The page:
With all the new technology these days, it might seem like the role of a Personal Trainer is becoming obsolete.
I just spent the past 4 days with 12000 other fitness professionals at the IDEA World Fitness Convention in Los Angeles (I’ll get into this in more detail on Friday, so be sure to come back!).
An exciting part of the convention was the expo – who doesn’t love free samples? 😉
But samples aside, I was really looking forward to seeing the new tools and technology that’s available to personal trainers.
And while there were tons of fantastic CRM platforms and ways to connect with existing clients and potential clients, I was really surprised to see the “be your own trainer” software.
There were apps that created full-on meal plans based on dietary preferences and activity levels. Websites claimed to be able to help you reach your goals by creating customized workout programs.
All for a fee that runs much lower than a personal training package.
You can even take it one step further and turn to one of the thousand You-Tubers, virtual personal trainers, and Insta-Celebs who are giving all the goods away for free.
And while I’ve never quite felt “threatened” by these offerings, it has made me wonder where my field is going to take me in the coming years.
But after connecting with different trainers and listening in on incredibly helpful and inspiring sessions meant to help us help you better, I’ve gained a greater appreciation for what these tools and technologies and programs lack:
The ability to connect with another human being – to share struggles, celebrate successes, and reach out when you need a helping hand or a friendly kick in the ass.
They lack sets of eyes that watch every move, ensuring all aspects of technique are correct.
And they lack flexibility. An app doesn’t care if you’ve had a rough day and can’t mentally handle an intense HIIT workout, whereas a trainer can pick up on those cues and adapt the session as needed.
So if you’ve been wondering, amidst all these fantastic new tools, “how can a personal trainer help me?”, here are your answers.
Sure, some of the more advanced software will allow you to enter your weight, height, dietary preferences, exercise preferences, etc. and will “customize” a program for you.
But these programs are still based off templates with pre-determined exercises and pre-determined recipes. They don’t take into account that sometimes your shoulder gets sore after overhead movements, or that you occasionally work graveyard shifts that throw your entire schedule out of whack.
You can probably turn on Push Notifications so your app will tell you it’s time to workout.
And you can set calendar reminders to tell you meal prep or drink your water or whatever.
But how often do you actually pay attention to those things?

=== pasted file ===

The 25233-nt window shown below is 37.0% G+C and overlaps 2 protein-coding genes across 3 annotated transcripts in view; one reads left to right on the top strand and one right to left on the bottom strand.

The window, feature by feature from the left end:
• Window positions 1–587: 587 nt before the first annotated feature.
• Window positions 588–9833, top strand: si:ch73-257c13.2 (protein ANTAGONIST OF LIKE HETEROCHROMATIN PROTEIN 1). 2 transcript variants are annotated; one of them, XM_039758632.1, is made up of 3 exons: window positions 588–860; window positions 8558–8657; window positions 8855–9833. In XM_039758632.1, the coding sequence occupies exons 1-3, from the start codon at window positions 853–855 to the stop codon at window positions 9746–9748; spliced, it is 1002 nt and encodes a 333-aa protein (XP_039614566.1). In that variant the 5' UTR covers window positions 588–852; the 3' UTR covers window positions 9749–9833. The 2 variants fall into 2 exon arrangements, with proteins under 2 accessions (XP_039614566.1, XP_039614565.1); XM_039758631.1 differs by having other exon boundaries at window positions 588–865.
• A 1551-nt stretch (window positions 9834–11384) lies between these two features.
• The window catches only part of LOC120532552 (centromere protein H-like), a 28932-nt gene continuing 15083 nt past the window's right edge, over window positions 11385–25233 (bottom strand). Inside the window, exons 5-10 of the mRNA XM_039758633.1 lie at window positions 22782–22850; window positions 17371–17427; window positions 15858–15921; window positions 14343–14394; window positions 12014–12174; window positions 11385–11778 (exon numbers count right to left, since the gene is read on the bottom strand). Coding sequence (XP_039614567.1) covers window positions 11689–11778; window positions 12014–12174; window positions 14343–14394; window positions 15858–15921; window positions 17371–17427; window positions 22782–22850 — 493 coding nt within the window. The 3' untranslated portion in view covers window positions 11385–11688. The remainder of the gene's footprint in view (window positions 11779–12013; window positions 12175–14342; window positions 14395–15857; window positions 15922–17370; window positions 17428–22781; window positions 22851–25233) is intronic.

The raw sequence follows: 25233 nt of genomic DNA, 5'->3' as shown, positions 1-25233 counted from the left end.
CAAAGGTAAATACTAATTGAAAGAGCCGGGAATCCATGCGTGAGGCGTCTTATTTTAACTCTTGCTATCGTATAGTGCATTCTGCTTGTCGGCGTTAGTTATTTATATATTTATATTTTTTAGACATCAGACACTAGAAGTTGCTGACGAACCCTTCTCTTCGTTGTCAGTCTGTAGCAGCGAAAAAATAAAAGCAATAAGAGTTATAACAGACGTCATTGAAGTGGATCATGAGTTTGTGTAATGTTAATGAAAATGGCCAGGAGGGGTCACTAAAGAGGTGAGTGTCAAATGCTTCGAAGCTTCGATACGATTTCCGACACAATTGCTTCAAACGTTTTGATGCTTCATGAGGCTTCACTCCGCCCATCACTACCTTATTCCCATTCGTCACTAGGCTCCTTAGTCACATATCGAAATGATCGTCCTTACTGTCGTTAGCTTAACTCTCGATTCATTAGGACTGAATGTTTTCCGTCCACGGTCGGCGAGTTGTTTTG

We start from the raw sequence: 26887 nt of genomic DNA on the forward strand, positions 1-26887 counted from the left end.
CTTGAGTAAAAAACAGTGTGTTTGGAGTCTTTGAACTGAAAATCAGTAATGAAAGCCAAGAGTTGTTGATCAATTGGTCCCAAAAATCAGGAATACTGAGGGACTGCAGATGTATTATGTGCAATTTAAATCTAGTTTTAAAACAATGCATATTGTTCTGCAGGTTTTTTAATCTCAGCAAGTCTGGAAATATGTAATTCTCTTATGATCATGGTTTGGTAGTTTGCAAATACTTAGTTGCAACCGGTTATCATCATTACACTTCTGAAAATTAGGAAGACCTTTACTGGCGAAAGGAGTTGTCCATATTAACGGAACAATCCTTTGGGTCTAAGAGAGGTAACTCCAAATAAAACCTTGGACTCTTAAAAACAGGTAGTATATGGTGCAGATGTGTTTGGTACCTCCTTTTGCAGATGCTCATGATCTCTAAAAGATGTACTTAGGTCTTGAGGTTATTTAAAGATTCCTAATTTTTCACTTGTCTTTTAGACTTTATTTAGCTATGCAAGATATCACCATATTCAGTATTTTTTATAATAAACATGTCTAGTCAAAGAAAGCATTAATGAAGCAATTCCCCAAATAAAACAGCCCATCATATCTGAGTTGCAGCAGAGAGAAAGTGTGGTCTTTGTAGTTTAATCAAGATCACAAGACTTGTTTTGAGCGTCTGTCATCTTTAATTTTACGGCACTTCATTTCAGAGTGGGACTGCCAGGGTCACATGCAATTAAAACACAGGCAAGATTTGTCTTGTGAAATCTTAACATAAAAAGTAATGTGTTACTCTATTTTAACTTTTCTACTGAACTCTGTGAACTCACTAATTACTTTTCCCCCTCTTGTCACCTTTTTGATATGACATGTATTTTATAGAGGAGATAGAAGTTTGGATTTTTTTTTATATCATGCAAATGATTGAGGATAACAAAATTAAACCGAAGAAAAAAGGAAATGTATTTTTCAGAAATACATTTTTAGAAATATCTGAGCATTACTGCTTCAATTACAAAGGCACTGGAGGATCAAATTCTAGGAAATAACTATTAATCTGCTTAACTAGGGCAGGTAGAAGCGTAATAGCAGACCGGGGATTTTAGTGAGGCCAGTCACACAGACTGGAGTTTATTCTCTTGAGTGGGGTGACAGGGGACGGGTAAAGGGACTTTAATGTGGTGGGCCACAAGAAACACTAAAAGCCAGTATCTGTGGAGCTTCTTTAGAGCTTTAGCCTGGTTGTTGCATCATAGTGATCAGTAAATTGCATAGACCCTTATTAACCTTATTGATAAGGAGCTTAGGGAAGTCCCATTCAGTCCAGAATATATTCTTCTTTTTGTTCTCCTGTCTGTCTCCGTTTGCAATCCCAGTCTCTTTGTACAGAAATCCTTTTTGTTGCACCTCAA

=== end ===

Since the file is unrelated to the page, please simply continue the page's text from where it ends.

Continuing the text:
Hiring a personal trainer is a two-way investment – it’s an investment of your time, money, and energy, and it’s an investment of their time and energy.
Countless studies have shown that by staying accountable to another individual you will be more likely to stick to and ultimately reach your goals.
If you know you’re going to have to report to your trainer about whether you hit your water intake or completed your workout homework, are you going to be less likely to skip out?
It’s your personal trainer’s job to understand the “why” behind a certain exercise or programming method.
We’re required by our certifying bodies to ensure we are giving you accurate information and are being honest about questions we don’t know the answers to.
Your favourite fitness blogger who posts workout programs and meal plans on her recipe can say whatever she wants because #FreedomOfSpeech
“Will I gain more weight if I ate a tablespoon of Yak Butter or drank a soda?” – unanimously they would say Yak Butter. But they’re wrong. Your body has no idea what the hell to do with the soda, so this floats through your body, and it stores it as inflammation, which is a very important word that needs to be understood correctly.”
Don’t get me wrong – I’ve heard a lot of crap come out of other trainers’ mouths that makes me cringe.
But at the end of the day, the vast majority of us take our careers seriously and work hard to ensure we are communicating accurate information.
Let’s be honest – you’re not going to crush every single workout every single day. You’re not going to be motivated to kill it all. the. time.
These generic programs and softwares lack the ability to adapt based on your current needs.
Tired from a mentally draining day at work? Maybe 10 sets of 10 squats isn’s what you need. But does you app offer an alternative, or are you left to mull about on the couch?
Are you travelling on business which limits your workout time? Since you no longer have the time for Ms. Fitness Blogger’s two-hour workouts, what else are you going to do?
A personal trainer can modify the workout they had planned for you, or even the current phase of your program based on the current factors in your life.
It’s not always about being a super-hardcore-ultimate-badass-fitness-monster every single day.
Sometimes it’s about doing what you can when you can, until life puts those favourable conditions back in your hands.
At the end of the day, my job as a personal trainer goes far beyond kicking peoples’ butts in the gym and writing them programs.
It’s more about supporting others as they take steps towards improving their health and their lives.
It involves creating an environment that allows them to explore how strong they really are.
It involves being a cheerleader, a therapist, and most importantly, a friend.
So while all of these new apps and tools and software will force us trainers to become more creative in our practices, I have a hunch that we’re all here to stay 😉